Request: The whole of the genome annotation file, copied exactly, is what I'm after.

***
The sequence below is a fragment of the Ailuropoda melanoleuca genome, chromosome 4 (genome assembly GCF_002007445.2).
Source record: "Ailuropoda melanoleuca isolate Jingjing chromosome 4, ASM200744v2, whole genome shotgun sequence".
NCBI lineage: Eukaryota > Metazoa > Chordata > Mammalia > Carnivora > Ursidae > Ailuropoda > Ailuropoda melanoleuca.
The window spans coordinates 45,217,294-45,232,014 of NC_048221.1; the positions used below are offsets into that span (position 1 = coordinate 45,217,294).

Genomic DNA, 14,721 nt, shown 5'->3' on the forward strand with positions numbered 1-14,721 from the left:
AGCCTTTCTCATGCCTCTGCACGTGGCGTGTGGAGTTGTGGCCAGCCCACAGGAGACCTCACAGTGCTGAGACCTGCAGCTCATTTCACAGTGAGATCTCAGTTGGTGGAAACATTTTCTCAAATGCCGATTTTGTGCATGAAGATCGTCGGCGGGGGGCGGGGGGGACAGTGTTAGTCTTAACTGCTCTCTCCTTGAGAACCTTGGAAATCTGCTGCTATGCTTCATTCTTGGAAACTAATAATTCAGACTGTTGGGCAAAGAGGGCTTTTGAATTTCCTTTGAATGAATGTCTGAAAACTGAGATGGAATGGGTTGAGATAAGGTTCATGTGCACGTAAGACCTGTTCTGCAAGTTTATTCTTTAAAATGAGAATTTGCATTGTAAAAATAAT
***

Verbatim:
The sequence below is a fragment of the Ailuropoda melanoleuca genome, chromosome 4 (genome assembly GCF_002007445.2).
Source record: "Ailuropoda melanoleuca isolate Jingjing chromosome 4, ASM200744v2, whole genome shotgun sequence".
NCBI lineage: Eukaryota > Metazoa > Chordata > Mammalia > Carnivora > Ursidae > Ailuropoda > Ailuropoda melanoleuca.
The window spans coordinates 45,217,294-45,232,014 of NC_048221.1; the positions used below are offsets into that span (position 1 = coordinate 45,217,294).

Genomic DNA, 14,721 nt, shown 5'->3' on the forward strand with positions numbered 1-14,721 from the left:
AGCCTTTCTCATGCCTCTGCACGTGGCGTGTGGAGTTGTGGCCAGCCCACAGGAGACCTCACAGTGCTGAGACCTGCAGCTCATTTCACAGTGAGATCTCAGTTGGTGGAAACATTTTCTCAAATGCCGATTTTGTGCATGAAGATCGTCGGCGGGGGGCGGGGGGGACAGTGTTAGTCTTAACTGCTCTCTCCTTGAGAACCTTGGAAATCTGCTGCTATGCTTCATTCTTGGAAACTAATAATTCAGACTGTTGGGCAAAGAGGGCTTTTGAATTTCCTTTGAATGAATGTCTGAAAACTGAGATGGAATGGGTTGAGATAAGGTTCATGTGCACGTAAGACCTGTTCTGCAAGTTTATTCTTTAAAATGAGAATTTGCATTGTAAAAATAAT